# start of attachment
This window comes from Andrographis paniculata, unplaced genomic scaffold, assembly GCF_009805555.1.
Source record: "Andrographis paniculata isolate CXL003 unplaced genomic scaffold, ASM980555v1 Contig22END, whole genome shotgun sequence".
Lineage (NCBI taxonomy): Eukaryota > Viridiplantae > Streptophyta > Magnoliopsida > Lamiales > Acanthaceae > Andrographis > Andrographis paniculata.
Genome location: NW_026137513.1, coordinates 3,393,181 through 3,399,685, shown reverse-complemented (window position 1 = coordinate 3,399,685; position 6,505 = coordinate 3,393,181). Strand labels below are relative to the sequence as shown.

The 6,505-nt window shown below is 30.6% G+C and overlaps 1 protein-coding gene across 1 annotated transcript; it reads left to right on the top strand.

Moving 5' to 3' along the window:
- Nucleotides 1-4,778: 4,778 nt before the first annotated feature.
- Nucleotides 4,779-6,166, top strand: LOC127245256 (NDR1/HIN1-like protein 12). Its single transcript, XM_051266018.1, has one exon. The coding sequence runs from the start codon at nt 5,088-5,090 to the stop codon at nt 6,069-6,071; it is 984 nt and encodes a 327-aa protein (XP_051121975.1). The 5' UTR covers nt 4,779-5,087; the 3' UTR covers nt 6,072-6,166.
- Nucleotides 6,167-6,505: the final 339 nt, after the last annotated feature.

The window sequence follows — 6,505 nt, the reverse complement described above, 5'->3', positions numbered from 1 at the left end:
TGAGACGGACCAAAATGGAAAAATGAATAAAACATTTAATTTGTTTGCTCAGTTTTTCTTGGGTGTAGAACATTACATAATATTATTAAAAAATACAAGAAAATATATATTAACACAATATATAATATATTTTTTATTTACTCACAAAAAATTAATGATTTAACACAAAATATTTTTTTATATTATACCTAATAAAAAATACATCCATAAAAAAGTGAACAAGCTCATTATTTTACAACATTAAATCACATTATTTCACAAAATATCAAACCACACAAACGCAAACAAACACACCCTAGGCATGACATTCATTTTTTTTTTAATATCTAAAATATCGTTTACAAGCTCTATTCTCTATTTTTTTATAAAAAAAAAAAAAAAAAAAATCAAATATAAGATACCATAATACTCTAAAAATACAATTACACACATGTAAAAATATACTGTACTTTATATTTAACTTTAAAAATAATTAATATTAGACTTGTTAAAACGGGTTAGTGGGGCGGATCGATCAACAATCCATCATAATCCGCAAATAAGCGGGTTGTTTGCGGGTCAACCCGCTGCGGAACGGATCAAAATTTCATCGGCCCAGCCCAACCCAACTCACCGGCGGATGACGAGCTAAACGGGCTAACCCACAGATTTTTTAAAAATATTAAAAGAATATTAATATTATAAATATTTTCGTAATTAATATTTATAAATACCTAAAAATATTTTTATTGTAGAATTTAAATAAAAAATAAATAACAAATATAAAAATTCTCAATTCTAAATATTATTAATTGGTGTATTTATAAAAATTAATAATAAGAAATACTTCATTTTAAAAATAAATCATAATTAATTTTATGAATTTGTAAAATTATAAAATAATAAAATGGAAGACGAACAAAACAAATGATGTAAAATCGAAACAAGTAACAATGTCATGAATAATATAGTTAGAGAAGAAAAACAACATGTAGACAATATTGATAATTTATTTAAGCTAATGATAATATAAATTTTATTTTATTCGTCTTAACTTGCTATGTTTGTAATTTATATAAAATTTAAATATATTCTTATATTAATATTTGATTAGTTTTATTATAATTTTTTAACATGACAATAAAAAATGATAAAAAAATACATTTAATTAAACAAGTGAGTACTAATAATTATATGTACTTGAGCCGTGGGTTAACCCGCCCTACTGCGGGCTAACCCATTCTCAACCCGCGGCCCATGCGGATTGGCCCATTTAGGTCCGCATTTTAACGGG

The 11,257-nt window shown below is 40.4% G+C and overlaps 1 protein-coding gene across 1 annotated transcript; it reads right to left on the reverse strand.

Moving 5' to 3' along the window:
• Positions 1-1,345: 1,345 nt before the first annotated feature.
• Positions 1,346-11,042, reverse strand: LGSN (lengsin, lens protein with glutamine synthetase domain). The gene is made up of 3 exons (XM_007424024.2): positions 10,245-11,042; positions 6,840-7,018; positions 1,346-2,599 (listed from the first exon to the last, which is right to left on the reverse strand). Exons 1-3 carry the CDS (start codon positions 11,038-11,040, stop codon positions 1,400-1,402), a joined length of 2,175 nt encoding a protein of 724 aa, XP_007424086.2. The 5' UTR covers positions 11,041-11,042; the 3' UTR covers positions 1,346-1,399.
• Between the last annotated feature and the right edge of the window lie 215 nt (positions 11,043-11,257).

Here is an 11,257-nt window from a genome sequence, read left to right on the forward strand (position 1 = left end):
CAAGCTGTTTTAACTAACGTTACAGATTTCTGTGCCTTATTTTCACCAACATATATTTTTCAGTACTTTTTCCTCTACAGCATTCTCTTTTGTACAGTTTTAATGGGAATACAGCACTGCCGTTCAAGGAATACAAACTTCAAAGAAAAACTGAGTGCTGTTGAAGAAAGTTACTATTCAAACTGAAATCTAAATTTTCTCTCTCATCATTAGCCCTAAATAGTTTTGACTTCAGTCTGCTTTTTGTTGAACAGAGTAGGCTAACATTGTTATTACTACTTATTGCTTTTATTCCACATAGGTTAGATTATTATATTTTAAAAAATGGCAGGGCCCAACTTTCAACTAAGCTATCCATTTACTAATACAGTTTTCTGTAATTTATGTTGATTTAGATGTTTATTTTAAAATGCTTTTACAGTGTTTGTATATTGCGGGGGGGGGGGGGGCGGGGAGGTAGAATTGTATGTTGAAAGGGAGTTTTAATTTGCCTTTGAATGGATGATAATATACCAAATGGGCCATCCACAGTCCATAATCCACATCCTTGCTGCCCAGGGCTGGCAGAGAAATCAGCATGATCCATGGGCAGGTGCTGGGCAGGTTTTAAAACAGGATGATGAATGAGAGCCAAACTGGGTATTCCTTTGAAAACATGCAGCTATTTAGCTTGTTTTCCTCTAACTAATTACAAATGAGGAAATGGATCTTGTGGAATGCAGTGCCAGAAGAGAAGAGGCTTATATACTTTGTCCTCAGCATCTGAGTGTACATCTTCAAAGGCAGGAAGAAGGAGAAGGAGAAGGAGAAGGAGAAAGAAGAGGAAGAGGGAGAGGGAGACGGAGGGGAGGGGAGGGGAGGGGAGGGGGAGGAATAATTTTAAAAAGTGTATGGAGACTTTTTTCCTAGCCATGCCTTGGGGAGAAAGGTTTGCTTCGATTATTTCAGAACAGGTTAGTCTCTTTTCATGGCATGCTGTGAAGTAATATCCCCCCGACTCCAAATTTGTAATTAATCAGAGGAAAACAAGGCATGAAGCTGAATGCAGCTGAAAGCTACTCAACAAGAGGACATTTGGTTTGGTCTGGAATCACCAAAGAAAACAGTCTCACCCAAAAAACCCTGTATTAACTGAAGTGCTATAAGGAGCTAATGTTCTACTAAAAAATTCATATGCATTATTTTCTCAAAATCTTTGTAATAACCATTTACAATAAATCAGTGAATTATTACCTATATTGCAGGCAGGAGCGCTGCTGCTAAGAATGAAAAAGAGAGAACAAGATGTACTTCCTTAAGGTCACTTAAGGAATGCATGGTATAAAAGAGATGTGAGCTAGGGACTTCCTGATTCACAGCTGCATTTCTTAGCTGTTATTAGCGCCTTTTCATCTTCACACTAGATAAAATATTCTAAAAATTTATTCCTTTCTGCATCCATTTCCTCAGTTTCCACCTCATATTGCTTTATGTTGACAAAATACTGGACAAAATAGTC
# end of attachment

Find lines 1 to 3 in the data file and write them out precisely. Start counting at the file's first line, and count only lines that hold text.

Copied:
This window comes from Andrographis paniculata, unplaced genomic scaffold, assembly GCF_009805555.1.
Source record: "Andrographis paniculata isolate CXL003 unplaced genomic scaffold, ASM980555v1 Contig22END, whole genome shotgun sequence".
Lineage (NCBI taxonomy): Eukaryota > Viridiplantae > Streptophyta > Magnoliopsida > Lamiales > Acanthaceae > Andrographis > Andrographis paniculata.